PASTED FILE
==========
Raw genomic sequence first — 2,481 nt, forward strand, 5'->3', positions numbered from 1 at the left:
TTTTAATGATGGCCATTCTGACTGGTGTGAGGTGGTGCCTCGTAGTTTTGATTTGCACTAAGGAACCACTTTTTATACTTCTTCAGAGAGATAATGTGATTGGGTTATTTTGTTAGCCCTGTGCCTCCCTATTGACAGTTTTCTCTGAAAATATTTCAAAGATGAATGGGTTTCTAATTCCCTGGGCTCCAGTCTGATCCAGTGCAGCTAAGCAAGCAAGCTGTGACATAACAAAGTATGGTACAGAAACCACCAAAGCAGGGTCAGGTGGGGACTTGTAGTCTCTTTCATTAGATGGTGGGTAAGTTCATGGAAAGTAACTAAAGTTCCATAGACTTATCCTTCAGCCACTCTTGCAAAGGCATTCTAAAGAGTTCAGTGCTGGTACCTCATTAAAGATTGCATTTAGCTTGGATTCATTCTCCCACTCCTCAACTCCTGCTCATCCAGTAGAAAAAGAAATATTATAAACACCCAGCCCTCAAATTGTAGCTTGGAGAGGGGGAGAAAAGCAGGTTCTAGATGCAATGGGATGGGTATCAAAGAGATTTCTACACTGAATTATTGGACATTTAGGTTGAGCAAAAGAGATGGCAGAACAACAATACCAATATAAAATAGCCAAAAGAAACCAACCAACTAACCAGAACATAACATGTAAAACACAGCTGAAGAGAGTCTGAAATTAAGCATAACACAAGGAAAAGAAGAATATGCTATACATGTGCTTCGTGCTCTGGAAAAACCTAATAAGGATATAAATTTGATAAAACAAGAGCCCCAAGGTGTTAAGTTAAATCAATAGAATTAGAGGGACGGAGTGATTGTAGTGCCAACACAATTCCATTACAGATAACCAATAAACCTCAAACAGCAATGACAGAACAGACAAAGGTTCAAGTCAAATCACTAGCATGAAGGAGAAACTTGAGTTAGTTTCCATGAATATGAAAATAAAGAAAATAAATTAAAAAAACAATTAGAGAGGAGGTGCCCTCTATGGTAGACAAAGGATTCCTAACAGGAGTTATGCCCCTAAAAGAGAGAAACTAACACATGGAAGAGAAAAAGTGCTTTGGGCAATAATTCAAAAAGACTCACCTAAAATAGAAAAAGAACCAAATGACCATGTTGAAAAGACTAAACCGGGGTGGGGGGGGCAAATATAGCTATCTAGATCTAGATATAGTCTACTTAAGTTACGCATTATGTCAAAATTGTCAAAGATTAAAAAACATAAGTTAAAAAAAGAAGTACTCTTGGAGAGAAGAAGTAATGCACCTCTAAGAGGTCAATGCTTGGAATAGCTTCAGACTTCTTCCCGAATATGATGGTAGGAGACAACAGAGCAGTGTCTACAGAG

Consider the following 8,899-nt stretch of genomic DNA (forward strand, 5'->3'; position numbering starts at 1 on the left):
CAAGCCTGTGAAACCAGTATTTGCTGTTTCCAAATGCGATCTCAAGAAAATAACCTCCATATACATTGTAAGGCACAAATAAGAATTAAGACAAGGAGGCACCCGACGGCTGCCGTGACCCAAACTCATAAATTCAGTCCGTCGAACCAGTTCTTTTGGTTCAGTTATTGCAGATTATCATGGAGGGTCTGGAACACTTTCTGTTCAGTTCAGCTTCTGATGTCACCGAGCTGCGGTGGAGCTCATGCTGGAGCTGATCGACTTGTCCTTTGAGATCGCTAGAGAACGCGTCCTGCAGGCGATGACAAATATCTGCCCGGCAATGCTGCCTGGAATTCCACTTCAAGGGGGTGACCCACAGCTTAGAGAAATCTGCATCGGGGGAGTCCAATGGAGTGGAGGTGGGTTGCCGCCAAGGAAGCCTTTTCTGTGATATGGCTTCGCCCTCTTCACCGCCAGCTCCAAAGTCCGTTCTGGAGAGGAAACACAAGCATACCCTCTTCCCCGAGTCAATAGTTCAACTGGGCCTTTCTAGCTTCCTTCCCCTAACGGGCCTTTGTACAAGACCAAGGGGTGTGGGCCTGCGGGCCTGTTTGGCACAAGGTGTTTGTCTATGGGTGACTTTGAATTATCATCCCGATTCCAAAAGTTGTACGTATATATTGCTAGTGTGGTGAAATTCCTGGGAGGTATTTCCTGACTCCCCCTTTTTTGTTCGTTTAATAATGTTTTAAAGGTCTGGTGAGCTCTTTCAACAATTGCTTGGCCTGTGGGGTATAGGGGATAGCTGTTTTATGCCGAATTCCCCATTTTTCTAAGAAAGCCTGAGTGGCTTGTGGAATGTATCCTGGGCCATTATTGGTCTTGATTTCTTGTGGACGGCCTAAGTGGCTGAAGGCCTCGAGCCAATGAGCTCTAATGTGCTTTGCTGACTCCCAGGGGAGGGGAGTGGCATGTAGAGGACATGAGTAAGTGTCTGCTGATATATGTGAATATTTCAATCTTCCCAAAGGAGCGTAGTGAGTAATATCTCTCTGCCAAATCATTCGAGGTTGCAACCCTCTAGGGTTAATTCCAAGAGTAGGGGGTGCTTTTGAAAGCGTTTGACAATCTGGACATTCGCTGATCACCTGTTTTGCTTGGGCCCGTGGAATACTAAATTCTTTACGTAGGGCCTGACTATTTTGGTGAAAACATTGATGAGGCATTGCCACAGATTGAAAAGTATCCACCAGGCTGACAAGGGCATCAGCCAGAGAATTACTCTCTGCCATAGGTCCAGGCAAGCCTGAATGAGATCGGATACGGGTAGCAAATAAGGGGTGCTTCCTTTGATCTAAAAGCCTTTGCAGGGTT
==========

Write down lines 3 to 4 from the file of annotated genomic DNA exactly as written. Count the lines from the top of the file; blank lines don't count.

Consider the following 8,899-nt stretch of genomic DNA (forward strand, 5'->3'; position numbering starts at 1 on the left):
CAAGCCTGTGAAACCAGTATTTGCTGTTTCCAAATGCGATCTCAAGAAAATAACCTCCATATACATTGTAAGGCACAAATAAGAATTAAGACAAGGAGGCACCCGACGGCTGCCGTGACCCAAACTCATAAATTCAGTCCGTCGAACCAGTTCTTTTGGTTCAGTTATTGCAGATTATCATGGAGGGTCTGGAACACTTTCTGTTCAGTTCAGCTTCTGATGTCACCGAGCTGCGGTGGAGCTCATGCTGGAGCTGATCGACTTGTCCTTTGAGATCGCTAGAGAACGCGTCCTGCAGGCGATGACAAATATCTGCCCGGCAATGCTGCCTGGAATTCCACTTCAAGGGGGTGACCCACAGCTTAGAGAAATCTGCATCGGGGGAGTCCAATGGAGTGGAGGTGGGTTGCCGCCAAGGAAGCCTTTTCTGTGATATGGCTTCGCCCTCTTCACCGCCAGCTCCAAAGTCCGTTCTGGAGAGGAAACACAAGCATACCCTCTTCCCCGAGTCAATAGTTCAACTGGGCCTTTCTAGCTTCCTTCCCCTAACGGGCCTTTGTACAAGACCAAGGGGTGTGGGCCTGCGGGCCTGTTTGGCACAAGGTGTTTGTCTATGGGTGACTTTGAATTATCATCCCGATTCCAAAAGTTGTACGTATATATTGCTAGTGTGGTGAAATTCCTGGGAGGTATTTCCTGACTCCCCCTTTTTTGTTCGTTTAATAATGTTTTAAAGGTCTGGTGAGCTCTTTCAACAATTGCTTGGCCTGTGGGGTATAGGGGATAGCTGTTTTATGCCGAATTCCCCATTTTTCTAAGAAAGCCTGAGTGGCTTGTGGAATGTATCCTGGGCCATTATTGGTCTTGATTTCTTGTGGACGGCCTAAGTGGCTGAAGGCCTCGAGCCAATGAGCTCTAATGTGCTTTGCTGACTCCCAGGGGAGGGGAGTGGCATGTAGAGGACATGAGTAAGTGTCTGCTGATATATGTGAATATTTCAATCTTCCCAAAGGAGCGTAGTGAGTAATATCTCTCTGCCAAATCATTCGAGGTTGCAACCCTCTAGGGTTAATTCCAAGAGTAGGGGGTGCTTTTGAAAGCGTTTGACAATCTGGACATTCGCTGATCACCTGTTTTGCTTGGGCCCGTGGAATACTAAATTCTTTACGTAGGGCCTGACTATTTTGGTGAAAACATTGATGAGGCATTGCCACAGATTGAAAAGTATCCACCAGGCTGACAAGGGCATCAGCCAGAGAATTACTCTCTGCCATAGGTCCAGGCAAGCCTGAATGAGATCGGATACGGGTAGCAAATAAGGGGTGCTTCCTTTGATCTAAAAGCCTTTGCAGGGTT